Why is Fortinbras so important at the end of the play?What is significant about his reemergence at the end  of the play?

Expert Answers
lmetcalf eNotes educator| Certified Educator

This is a great question because without some thoughtful consideration it may seem strange that a play that has been all about Hamlet and his thoughts and actions actually ends with the words of a minor character who has only been on stage during Act 4 and talked about three times. That said, however, it is perfectly logical that Shakespeare ends the play with the arrival of Fortinbras and that ultimately the kingdom of Denmark passes into his hands.

At the very start of the play Horatio reveals that Fortinbras is an ambitious young prince "of unimproved mettle, hot and full." He is on a mission to regain the lands that his father lost to King Hamlet in a battle years earlier.  Fortinbras is so determined to accomplish his goals that he hires mercenaries to be his army and is planning boldly to attack Denmark when it would be perceived as vulnerable due to the recent death of King Hamlet and transition to the new king, Claudius.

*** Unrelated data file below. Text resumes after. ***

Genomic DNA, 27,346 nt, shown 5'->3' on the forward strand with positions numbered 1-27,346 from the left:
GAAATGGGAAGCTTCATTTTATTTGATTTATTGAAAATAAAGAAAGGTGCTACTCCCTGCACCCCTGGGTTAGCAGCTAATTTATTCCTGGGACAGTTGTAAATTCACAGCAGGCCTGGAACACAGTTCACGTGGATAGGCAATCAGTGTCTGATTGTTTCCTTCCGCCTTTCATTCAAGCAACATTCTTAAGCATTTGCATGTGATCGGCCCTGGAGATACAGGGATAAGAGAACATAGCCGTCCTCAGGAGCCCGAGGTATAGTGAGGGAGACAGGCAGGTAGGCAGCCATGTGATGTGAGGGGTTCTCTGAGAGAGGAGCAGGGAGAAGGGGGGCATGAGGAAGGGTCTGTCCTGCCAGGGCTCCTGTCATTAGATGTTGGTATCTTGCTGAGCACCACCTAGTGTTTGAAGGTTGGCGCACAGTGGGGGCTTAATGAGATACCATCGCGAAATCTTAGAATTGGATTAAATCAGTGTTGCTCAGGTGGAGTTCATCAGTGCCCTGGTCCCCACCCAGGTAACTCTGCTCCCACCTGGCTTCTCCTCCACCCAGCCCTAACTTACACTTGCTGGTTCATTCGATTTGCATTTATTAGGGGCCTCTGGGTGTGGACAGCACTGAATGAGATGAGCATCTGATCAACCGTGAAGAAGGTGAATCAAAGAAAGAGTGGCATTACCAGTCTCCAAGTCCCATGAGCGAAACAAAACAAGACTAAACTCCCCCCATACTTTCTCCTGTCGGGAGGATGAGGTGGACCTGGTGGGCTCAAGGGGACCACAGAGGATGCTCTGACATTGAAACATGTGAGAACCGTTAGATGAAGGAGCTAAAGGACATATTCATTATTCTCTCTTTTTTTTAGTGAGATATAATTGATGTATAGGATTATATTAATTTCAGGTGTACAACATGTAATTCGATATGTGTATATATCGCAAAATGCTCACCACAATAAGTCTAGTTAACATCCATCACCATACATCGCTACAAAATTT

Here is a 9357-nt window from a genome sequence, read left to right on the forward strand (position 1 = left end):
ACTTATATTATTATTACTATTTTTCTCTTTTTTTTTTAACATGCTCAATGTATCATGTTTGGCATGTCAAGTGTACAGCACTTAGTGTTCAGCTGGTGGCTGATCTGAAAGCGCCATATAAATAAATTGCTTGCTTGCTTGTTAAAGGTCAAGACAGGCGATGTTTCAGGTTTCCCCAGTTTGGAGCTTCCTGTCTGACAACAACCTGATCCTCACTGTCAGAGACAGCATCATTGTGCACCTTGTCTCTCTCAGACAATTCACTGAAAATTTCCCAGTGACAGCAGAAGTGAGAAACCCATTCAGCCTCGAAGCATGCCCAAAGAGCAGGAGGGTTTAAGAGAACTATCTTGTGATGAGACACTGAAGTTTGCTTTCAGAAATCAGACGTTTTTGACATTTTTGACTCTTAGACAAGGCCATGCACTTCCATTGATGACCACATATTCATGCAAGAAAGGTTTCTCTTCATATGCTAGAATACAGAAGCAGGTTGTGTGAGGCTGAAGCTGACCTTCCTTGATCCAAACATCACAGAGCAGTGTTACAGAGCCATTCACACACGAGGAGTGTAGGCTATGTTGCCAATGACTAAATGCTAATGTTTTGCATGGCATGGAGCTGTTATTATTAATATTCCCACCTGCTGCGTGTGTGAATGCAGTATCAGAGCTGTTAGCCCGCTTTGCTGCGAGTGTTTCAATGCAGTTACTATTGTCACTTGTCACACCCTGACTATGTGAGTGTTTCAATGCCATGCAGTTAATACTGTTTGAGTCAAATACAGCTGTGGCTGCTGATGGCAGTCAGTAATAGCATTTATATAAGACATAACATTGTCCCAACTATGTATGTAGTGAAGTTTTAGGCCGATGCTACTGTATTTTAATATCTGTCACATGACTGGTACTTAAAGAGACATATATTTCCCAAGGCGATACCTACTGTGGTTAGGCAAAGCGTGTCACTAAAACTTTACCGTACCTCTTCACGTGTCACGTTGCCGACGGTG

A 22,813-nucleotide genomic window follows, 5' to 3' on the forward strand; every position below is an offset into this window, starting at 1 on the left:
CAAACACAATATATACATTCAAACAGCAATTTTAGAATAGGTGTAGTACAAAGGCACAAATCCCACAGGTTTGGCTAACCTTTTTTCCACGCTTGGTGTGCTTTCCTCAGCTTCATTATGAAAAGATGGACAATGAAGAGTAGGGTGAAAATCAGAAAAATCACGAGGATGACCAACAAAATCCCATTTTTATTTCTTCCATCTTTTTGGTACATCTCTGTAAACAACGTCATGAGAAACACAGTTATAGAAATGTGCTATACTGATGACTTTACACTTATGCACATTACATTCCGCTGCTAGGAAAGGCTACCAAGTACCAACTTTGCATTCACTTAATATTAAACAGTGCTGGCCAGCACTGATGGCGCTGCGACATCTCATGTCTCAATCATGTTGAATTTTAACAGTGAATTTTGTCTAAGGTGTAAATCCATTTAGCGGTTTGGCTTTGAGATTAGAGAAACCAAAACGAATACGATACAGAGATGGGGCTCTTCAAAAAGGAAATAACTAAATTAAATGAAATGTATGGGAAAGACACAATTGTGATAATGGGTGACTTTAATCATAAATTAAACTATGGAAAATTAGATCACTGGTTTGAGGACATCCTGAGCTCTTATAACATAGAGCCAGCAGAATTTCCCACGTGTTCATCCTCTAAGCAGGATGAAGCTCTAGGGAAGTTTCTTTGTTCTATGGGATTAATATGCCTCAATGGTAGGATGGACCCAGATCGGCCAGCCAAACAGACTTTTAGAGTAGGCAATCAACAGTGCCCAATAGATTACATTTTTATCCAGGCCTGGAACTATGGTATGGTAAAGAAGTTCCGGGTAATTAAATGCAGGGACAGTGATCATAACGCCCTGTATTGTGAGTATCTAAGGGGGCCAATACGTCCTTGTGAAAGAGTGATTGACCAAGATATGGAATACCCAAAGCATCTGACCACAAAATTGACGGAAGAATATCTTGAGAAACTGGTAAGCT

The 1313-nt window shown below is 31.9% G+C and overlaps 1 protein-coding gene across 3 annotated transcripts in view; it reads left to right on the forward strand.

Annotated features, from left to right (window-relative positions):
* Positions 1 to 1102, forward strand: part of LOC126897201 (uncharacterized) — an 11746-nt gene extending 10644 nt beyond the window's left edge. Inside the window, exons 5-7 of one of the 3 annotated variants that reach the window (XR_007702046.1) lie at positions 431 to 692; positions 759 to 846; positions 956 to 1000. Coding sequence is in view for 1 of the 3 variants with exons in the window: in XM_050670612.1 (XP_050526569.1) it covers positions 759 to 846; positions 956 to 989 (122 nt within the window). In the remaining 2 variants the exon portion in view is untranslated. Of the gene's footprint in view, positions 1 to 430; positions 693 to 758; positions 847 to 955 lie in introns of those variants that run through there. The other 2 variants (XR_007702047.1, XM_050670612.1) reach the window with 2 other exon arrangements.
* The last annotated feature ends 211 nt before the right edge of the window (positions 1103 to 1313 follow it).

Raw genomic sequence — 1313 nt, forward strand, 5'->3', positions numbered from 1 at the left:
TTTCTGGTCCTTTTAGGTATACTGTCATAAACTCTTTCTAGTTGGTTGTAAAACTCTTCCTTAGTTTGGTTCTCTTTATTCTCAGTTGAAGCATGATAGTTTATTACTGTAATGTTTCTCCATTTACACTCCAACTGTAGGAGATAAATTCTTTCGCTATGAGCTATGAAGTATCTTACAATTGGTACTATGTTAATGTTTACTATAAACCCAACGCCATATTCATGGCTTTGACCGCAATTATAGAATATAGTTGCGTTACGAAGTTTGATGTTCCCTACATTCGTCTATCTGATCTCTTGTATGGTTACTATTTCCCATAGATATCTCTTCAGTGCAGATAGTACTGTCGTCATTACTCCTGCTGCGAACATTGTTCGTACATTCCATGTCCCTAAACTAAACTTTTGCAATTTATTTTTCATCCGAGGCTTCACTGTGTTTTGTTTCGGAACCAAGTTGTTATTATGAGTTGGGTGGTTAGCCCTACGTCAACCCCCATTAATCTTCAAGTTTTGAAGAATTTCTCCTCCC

Claudius, in a effort to avoid this conflict, negotiates with Fortinbras's uncle and secures a promise that Fortinbras will not attack Denmark. Instead, Fortinbras wants to secure passage through the country to attack Poland for a piece of land there. Later, Hamlet sees the young Prince on this journey. Hamlet is immediately struck by the fact that Fortinbras is willing to fight hard and lose men in order to regain a worthless piece of land because he is doing it in the name of honor. Hamlet can't help but be struck by the contrast to himself who also has all the right reasons in the world to act against Claudius, but just can't take the decisive action to gain his revenge. 

When in Act 5 Hamlet learns from Laertes that he has been struck by the poisoned sword and he realizes that he will die, he also knows that with his death the kingdom will fall into chaos with no other royal family member to ascend the throne. With those thoughts he gives his one and only act as "king." He tells Horatio "I do prophesy the election lights / On Fortinbras. He has my dying voice."  He is essentially handing the kingdom to Fortinbras. Because there are no other alternatives, Hamlet makes a good decision. Fortinbras recognizes the irony of this when he comments that "it is with sorrow that I embrace my fortune." His first act as king is to give Hamlet the funeral dignity he deserves and thus Fortinbras's presence provides a proper sense of closure to a play that ends in so many deaths.